10A. Faced with this situation, learned counsel for the appellant made an application before this Court confining plaintiff's claim to l/7th share only and abandoned the remaining part of his claim. It is pointed out that the plaintiff would, in any case, be entitled to l/7th share in the suit property because it is alleged to have been acquired with the joint earnings of all the sons of Ibrahim. Notice of this application has been given to the respondents. It is certainly open to the plaintiff to abandon the whole or any part of his claim at any stases of the suit and so as a result of this application. Plaintiff's claim is confined only to l/7th share in the suit property provided he is proved to have that much share in it. The question of joinder of parties shall now therefore be considered in the light of the application by which the plaintiff has abandoned his claim beyond l/7th share.
10. In Moideensa Rowthen v. Md. Kasim Rowthen, AIR 1916 Mad 248 it was held:
'Under Mohammedan Law the estate of a deceased person devolves on his death on his heirs, each of whom becomes entitled to his definite fraction of every part of the estate. Therefore a suit in which one heir claims to receive his share of the property of the deceased from another heir is not a suit for 'partial partition', as understood in Hindu Law. Such a suit is legally maintainable though It ought, as a rule, to take the form of a suit for the administration of the estate of the deceased.'
11. In Mst. Zabaishi Begam v. Naziruddin Khan. AIR 1935 All 110 which was also a case of Muslims, it was held that:--
'When the Interest of the person not made a party to the suit is distinct from the interests of the person who are parties to the suit, there is no justification for not dealing with the matter in controversy so far as the rights and interest of the parties actually before the court are concerned. Hence where a Mohammedan heir who is out of possession against the co-heirs and omits to implead one of the co-heirs, there is no reason why he should not be granted a decree for so much of his share as is in possession of the heirs who are made parties to the suit, as the interest acquired by the heirs of a deceased Mohammedan in his property are always definite, distinct and ascertained, and as such the absence of one of the co-heirs from a suit brought by another co-heir for possession of his share cannot be a ground for dismissing the suit.'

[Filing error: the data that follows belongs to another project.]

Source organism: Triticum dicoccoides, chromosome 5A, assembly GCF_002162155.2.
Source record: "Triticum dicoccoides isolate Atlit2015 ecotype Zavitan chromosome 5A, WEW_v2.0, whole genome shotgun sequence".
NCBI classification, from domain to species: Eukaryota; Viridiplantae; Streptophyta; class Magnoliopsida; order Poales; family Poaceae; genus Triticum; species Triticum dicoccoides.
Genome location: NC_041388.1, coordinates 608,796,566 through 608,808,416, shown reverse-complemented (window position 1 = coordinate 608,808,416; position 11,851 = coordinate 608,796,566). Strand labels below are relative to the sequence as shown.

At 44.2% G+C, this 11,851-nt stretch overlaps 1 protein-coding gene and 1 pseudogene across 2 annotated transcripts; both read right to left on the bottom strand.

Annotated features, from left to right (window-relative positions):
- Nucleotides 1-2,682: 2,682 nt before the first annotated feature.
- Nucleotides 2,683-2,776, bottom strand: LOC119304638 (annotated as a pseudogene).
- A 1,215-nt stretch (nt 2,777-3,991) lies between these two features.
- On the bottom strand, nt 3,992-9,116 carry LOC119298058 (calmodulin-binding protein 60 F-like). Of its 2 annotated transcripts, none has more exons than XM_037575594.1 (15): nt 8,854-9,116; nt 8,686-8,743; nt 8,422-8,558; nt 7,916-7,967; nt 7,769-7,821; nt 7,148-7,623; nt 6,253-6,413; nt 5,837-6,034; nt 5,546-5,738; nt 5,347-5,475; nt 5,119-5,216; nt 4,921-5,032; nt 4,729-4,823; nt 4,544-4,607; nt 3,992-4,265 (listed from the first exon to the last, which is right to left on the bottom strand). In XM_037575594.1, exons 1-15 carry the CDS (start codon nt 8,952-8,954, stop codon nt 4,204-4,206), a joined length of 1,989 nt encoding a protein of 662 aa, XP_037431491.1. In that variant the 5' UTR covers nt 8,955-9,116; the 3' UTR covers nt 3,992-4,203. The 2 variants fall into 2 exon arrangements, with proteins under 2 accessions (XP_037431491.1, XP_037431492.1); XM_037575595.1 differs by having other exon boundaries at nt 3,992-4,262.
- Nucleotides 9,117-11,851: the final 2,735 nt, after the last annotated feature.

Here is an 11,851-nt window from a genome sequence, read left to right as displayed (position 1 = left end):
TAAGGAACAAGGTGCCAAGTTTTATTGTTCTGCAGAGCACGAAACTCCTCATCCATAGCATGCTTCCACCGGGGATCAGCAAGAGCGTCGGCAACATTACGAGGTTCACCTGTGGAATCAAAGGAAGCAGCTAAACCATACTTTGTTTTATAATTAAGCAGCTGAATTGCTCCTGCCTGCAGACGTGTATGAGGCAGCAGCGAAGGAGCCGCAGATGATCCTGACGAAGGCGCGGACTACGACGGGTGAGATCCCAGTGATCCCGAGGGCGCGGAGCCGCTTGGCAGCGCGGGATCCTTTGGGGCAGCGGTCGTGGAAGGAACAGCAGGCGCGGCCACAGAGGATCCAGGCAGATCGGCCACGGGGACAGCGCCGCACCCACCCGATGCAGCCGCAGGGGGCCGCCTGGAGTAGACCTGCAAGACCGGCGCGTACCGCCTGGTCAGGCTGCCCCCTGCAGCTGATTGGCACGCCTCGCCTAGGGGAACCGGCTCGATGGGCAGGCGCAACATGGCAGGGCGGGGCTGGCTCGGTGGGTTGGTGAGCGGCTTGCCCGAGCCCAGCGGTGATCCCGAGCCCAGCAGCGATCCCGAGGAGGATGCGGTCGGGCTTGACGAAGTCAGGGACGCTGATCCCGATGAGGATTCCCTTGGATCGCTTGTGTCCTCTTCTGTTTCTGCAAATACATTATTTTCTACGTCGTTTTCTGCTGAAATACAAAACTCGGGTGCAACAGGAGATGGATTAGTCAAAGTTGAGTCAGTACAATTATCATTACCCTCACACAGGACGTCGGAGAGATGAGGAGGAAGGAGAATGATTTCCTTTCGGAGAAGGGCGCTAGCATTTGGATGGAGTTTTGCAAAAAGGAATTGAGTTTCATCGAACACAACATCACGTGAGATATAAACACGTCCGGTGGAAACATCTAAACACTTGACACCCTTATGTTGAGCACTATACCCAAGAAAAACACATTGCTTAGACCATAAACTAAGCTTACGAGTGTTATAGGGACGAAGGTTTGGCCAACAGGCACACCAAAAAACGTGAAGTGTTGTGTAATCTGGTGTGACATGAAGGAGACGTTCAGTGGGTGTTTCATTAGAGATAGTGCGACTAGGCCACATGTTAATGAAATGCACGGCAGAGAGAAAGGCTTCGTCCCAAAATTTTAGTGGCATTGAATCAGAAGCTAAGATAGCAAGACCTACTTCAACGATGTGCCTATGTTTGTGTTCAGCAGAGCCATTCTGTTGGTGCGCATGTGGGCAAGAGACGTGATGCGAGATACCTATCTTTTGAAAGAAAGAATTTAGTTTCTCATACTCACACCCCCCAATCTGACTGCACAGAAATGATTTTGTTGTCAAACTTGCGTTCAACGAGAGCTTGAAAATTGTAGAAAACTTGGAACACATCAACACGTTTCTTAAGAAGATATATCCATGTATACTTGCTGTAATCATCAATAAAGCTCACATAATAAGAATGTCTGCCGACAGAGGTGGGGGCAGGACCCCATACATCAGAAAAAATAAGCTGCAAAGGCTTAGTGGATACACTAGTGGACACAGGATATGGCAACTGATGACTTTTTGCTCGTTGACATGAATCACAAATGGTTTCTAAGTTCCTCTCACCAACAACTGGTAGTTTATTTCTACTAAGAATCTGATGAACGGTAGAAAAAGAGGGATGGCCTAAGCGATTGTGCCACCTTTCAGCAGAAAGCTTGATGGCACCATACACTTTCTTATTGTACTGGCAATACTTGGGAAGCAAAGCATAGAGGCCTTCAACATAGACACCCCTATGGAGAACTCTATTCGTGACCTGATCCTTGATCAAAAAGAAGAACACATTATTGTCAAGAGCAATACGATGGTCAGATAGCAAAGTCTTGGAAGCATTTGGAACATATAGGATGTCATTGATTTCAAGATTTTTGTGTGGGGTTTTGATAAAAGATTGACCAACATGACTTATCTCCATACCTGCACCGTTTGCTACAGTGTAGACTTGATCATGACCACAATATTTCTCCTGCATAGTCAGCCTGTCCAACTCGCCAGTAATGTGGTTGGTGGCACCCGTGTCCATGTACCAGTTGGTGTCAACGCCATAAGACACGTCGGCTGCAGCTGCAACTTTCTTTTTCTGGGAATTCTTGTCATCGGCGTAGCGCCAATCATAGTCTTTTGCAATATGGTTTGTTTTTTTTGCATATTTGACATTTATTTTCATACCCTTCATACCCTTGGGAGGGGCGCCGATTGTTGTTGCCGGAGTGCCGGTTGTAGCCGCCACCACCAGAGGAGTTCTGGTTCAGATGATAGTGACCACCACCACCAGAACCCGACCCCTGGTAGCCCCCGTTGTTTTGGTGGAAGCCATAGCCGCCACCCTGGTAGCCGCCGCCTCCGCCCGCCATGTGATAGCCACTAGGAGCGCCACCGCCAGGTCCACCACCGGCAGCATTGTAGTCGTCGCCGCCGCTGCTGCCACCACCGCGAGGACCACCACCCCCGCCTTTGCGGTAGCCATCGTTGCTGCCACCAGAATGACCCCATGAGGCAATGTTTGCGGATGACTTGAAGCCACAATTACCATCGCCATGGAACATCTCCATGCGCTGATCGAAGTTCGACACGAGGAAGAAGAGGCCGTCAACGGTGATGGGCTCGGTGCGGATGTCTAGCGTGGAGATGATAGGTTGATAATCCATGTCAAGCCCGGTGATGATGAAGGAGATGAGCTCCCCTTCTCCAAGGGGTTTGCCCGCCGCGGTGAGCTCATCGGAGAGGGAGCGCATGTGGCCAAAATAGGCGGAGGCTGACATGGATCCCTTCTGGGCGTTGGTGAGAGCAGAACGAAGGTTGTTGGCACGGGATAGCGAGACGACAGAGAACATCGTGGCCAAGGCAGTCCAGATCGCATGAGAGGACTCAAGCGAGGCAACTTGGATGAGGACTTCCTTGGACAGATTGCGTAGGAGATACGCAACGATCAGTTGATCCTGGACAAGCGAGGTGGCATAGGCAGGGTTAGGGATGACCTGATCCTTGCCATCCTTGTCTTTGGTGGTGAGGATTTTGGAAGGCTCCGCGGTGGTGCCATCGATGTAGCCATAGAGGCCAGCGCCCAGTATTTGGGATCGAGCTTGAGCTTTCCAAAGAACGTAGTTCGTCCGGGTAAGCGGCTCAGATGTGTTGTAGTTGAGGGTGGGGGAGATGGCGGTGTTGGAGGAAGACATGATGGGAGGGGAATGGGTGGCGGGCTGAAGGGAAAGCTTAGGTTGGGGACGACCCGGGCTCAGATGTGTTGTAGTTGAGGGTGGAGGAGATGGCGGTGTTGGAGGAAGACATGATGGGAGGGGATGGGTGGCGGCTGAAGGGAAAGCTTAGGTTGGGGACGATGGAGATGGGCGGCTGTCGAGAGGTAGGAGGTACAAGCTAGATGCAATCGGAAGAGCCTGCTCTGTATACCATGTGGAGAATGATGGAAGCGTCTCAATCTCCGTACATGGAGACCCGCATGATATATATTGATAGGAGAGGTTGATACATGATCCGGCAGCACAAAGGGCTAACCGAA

In this case, the learned Judges after pointing out the provisions of Order 1, Rule 9 C. P. C. and of other rules in Order 1 observed that,
'It is manifest from these provisions that the non-joinder of a necessary party cannot by itself be a ground for dismissing the suit and that the Court Is bound to adjudicate on the rights of the parties actually before It.'
Then they further observed that :
'There is however another well recognised rule which, so to say, constitutes an exception to the general rule noted above. That rule is that a Court will refrain from passing a decree which would be Ineffective and infructuous and the reason for this rule is obvious. It would be idle for a Court to pass a decree which would be of no practical utility to the plaintiff and be a waste paper in the sense that the relief that it purports to grant to the plaintiff cannot be vouchsafed to him because of the objection of some person who is not bound by that decree. But this rule has no application to cases in which, notwithstanding the fact that some of the persons interested in the subject matter of the suit are not parties to the suit, the Court is in a position to pass a decree that is capable of execution and cannot be render ed nugatory at the instance of persons not made parties to the suit.
12. In Muhammad Afzal Khan v. Kariman Bibi, (1913) 20 Ind Cas 658 (All) It was held that
'Whether one of the several heirs of a deceased Muhammadan brings a suit to recover her share in the property left by the deceased, the other heirs are not necessary parties to the suit.
13. In Wajihunnissa v. Bankebehari Singh, AIR 1930 Pat 177 (FB) where persons who had not been joined were not in possession, it was held that the suit was not bad for non-joinder of parties and the persons not joined in the suit could certainly assert their rights in a properly constituted suit, and that the partition suit was maintainable.
14. These decisions no doubt support the contention of learned counsel for the appellant. Argument of learned counsel for the respondents is two-fold; (1) that even where the plaintiff claims only that share to which he is entitled under the Mohammedan Law in a suit for partition all the co-sharers whether they are in possession or not are necessary parties, and (2) that the present case is not where the plaintiff or his ancestors got any defined share in inheritance but here the allegation is that the property was acquired by seven brothers jointly and so he being the descendant of one of the sons has got l/7th share. It is argued that there is no proof on the record that the plaintiff has got any share at all in the suit property.